Have you ever noticed how easy it is to say negative words rather than positive ones? To remember sad memories rather than happy ones?
Why is that? Why, as human beings do we prefer to focus and verbalize those in particular? Why are we quick to say “you screwed me” when we’re angry and yet rarely think to say “thank you, I appreciate all that you’ve said and done for me,” when we’re grateful?
Why is “I hate you so much!” easier to say than “I love you?”
Could it be because “I hate you” seems like a temporary, in the moment statement? Like a child who says it when they don’t get what they want. But ” I love you” implies longevity, thought and commitment?
I have always looked forward to this time of the year. With the coming of the season, there’s usually a kinder, more thoughtful atmosphere. People tend to say “thank you” and “please” more. There’s a sense of good will and anticipation of the coming days. Why can’t we generate this attitude throughout the year?
Maybe the internet and texting have something to do with it. Words typed onto a screen seem less personal, even though when ‘send’ is pressed, they are anything but. There’s really no connection made between that specific person and the words spewed out, creating a sense of anonymity. You can say anything from the cover of your phone or computer and there’s no one to dispute the veracity of your words. Lies and truths are treated as equal in this venue. Sure you can respond, but that statement remains forever, regardless of its accuracy.
We’ve given a powerful medium quick and dirty avenues for the worst side of our natures. It allows us to fulfill the desire to lash out at those we are jealous of, angry at, or just out of spite. The words are then in ethernet limbo while the target is left dealing with the aftermath. Where are the consequences to those actions? When will we say enough? How many people, especially children, will be hurt, even damaged, due to this?
Anyone with a phone is armed and able to wreak havoc at the slightest provocation. I was waiting to get my food one day at a local restaurant. A man was furious because he didn’t get seated when demanded. The lady at the front counter tried to explain others were seated before him because they had reservations, but he refused to listen. He then pulled out his phone, demanded her name and threatened a bad review. You’d have thought the world was ending when she jumped through any hoop possible to stop this action. I later asked why she care so much.
“The corporate office looks at the reviews and I could lose my job!”
He was a bully. He was wrong. Yet none of this mattered. Just empty, angry, inappropriate claims. Is this really how we want to be judged and how we want to judge others? Not getting the entire story, but bits and pieces that are conveniently skewed in the writers favor? Are we really going to let those few who use online platforms as a weapon succeed?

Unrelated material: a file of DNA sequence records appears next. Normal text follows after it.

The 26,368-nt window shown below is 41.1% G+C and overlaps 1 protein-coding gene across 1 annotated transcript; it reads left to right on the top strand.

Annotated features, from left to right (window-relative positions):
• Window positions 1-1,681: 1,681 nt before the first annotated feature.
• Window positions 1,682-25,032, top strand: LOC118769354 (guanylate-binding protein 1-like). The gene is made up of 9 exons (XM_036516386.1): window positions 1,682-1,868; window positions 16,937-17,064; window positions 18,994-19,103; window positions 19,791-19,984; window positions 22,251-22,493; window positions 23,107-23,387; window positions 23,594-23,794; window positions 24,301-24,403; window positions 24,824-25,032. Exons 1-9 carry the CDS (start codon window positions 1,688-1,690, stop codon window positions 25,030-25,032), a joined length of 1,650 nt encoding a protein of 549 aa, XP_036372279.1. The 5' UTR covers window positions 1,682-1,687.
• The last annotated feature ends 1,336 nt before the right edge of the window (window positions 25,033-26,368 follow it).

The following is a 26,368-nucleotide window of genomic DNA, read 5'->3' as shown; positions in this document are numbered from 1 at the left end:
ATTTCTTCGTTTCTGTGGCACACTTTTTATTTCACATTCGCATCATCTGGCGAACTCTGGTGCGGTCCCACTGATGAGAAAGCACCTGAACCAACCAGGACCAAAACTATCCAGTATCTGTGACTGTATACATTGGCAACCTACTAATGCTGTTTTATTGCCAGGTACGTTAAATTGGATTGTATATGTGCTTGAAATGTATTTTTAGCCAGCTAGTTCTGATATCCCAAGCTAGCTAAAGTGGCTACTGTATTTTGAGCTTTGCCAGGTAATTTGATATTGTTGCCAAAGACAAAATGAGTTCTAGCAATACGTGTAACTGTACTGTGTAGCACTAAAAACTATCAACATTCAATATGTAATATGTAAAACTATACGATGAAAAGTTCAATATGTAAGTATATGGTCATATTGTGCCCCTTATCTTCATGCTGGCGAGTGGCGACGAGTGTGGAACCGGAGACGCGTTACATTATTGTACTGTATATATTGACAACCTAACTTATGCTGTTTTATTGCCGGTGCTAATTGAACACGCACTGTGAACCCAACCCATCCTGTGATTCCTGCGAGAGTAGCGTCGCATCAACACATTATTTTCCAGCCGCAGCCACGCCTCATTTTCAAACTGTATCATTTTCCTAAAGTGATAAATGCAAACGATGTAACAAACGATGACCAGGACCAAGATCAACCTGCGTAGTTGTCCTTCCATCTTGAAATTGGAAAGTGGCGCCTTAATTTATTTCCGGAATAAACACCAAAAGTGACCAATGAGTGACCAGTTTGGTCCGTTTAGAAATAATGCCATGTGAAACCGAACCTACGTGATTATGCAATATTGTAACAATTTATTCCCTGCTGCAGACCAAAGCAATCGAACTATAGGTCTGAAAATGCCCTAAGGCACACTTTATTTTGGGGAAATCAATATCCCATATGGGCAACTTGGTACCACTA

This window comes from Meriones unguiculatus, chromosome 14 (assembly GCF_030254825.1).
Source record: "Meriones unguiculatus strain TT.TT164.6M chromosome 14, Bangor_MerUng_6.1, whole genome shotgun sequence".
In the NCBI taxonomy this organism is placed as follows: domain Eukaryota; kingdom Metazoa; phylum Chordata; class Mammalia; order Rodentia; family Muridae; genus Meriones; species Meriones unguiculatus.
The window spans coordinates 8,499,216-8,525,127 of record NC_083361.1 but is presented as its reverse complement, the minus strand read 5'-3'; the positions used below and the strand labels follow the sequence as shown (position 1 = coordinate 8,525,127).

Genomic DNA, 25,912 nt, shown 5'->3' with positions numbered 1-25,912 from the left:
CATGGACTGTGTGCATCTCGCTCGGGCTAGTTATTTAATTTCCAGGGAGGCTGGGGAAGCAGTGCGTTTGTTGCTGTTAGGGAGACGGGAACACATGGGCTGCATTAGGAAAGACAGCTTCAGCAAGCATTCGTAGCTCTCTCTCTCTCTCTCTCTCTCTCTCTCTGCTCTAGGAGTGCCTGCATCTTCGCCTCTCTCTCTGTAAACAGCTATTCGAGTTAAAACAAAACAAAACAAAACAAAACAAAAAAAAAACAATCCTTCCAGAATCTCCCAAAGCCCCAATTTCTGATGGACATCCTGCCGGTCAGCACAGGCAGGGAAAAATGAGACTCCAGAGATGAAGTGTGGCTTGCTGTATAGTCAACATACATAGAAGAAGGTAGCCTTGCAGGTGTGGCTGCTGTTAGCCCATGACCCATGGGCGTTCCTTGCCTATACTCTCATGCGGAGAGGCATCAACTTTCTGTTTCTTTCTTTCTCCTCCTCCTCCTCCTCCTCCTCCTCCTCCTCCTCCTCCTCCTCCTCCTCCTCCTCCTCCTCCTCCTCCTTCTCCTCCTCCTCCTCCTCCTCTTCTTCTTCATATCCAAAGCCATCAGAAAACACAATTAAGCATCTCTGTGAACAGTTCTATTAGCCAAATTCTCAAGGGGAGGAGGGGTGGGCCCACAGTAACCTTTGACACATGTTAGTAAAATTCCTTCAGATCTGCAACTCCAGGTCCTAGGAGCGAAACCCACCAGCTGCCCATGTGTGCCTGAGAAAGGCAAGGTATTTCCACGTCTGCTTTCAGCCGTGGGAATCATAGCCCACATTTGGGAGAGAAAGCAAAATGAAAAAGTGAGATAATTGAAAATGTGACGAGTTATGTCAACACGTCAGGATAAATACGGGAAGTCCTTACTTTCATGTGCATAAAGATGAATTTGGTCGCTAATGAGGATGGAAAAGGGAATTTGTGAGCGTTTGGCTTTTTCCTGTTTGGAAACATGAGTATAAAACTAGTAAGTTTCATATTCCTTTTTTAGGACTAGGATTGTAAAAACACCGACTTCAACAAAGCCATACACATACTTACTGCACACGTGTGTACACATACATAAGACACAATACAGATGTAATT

I’m amazed at how the vast majority of posts are written by those angry and disgruntled. When happy and satisfied, we rarely take the time to acknowledge work well done, or excellent customer service. Anger fuels this need. Yet it can have a dramatic impact. Those who wield it as a weapon know this, as do those on the receiving end, like the restaurant held hostage by one man threatening action. Had I understood at the time what was transpiring I would have stood up and said.
“Go ahead and write it. But then I’ll follow each time with my own rave review. They may not be able to call you out, but I can. I can say in each post why you’re a bully and what you wrote was wrong. I can ask others who obviously love this restaurant to write too and drown out your jaded, hurtful, inaccurate one!”
Would it have mattered? Who knows. But isn’t it time we found out?
Let’s use the vast resources and incredible reach of the internet positively. We’ve all read heart warming stories of those who reached out and touched someone in their community or half way around the world. That’s the beauty and breadth it offers. When we see someone being bullied, stand up and say no more. When we see someone making a difference, send it to all you know. Let’s make this powerful tool a blessing for everyone.
Tyranny and suppression can’t feed and grow amidst knowledge and access to the truth. Only behind close doors does it thrive. That’s what brought down the Berlin Wall- access to the reality of what lay beyond and not just the lies propagated. We have that power in our hands. The wondrous ability to talk to anyone across the globe and show them just how human we are. How concerns of keeping our country and families safe are no different than theirs. That we worry about our jobs, health, illness, pain, suffering, love, and life the same way.
We are our words. They define us, they show what we stand for, believe in and they represent us to the world. Often times they’re the only reference people have to decipher who we are or what we stand for. Like an artist on a canvas the words we choose, the tone we set, defines our character, knowledge and attitudes. They paint a permanent and indelible picture. As hard as it is to believe, in my parents day, deals were often concluded by looking into each other’s eyes, verbally defining the offer and accepting terms with just a hand shake!
Make your words count. Make them honorable, factual and thoughtful. They have an impact far beyond the moment. Words matter. They can enhance, improve, encourage or detract, destroy and wound. They’re your legacy.
The internet isn’t inherently good or bad. It’s our choice what we use it for. Next time, take a moment to think. “Is this what I want to leave behind, for eternity?”
Follow the example of those who made you smile, made you aware of injustices or others in need. Pass those words on.